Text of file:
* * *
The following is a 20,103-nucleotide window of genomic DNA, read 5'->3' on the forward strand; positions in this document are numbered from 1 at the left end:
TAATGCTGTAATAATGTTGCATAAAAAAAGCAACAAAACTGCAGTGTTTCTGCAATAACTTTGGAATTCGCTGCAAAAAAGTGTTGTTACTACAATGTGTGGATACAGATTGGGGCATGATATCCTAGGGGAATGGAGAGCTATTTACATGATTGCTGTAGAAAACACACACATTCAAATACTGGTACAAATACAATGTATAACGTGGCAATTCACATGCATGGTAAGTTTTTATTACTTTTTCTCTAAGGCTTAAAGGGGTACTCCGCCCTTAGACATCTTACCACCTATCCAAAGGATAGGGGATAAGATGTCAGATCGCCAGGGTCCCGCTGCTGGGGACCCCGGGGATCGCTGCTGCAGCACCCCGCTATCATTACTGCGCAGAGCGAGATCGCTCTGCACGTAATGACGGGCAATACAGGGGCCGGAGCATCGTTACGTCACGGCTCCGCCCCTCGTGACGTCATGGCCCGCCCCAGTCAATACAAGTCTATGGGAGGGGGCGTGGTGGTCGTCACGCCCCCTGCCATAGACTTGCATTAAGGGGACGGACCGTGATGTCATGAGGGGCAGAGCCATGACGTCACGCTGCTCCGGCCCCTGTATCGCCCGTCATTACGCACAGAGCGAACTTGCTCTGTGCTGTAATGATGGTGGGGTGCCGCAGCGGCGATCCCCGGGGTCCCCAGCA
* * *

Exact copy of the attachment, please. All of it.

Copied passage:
The following is a 20,103-nucleotide window of genomic DNA, read 5'->3' on the forward strand; positions in this document are numbered from 1 at the left end:
TAATGCTGTAATAATGTTGCATAAAAAAAGCAACAAAACTGCAGTGTTTCTGCAATAACTTTGGAATTCGCTGCAAAAAAGTGTTGTTACTACAATGTGTGGATACAGATTGGGGCATGATATCCTAGGGGAATGGAGAGCTATTTACATGATTGCTGTAGAAAACACACACATTCAAATACTGGTACAAATACAATGTATAACGTGGCAATTCACATGCATGGTAAGTTTTTATTACTTTTTCTCTAAGGCTTAAAGGGGTACTCCGCCCTTAGACATCTTACCACCTATCCAAAGGATAGGGGATAAGATGTCAGATCGCCAGGGTCCCGCTGCTGGGGACCCCGGGGATCGCTGCTGCAGCACCCCGCTATCATTACTGCGCAGAGCGAGATCGCTCTGCACGTAATGACGGGCAATACAGGGGCCGGAGCATCGTTACGTCACGGCTCCGCCCCTCGTGACGTCATGGCCCGCCCCAGTCAATACAAGTCTATGGGAGGGGGCGTGGTGGTCGTCACGCCCCCTGCCATAGACTTGCATTAAGGGGACGGACCGTGATGTCATGAGGGGCAGAGCCATGACGTCACGCTGCTCCGGCCCCTGTATCGCCCGTCATTACGCACAGAGCGAACTTGCTCTGTGCTGTAATGATGGTGGGGTGCCGCAGCGGCGATCCCCGGGGTCCCCAGCA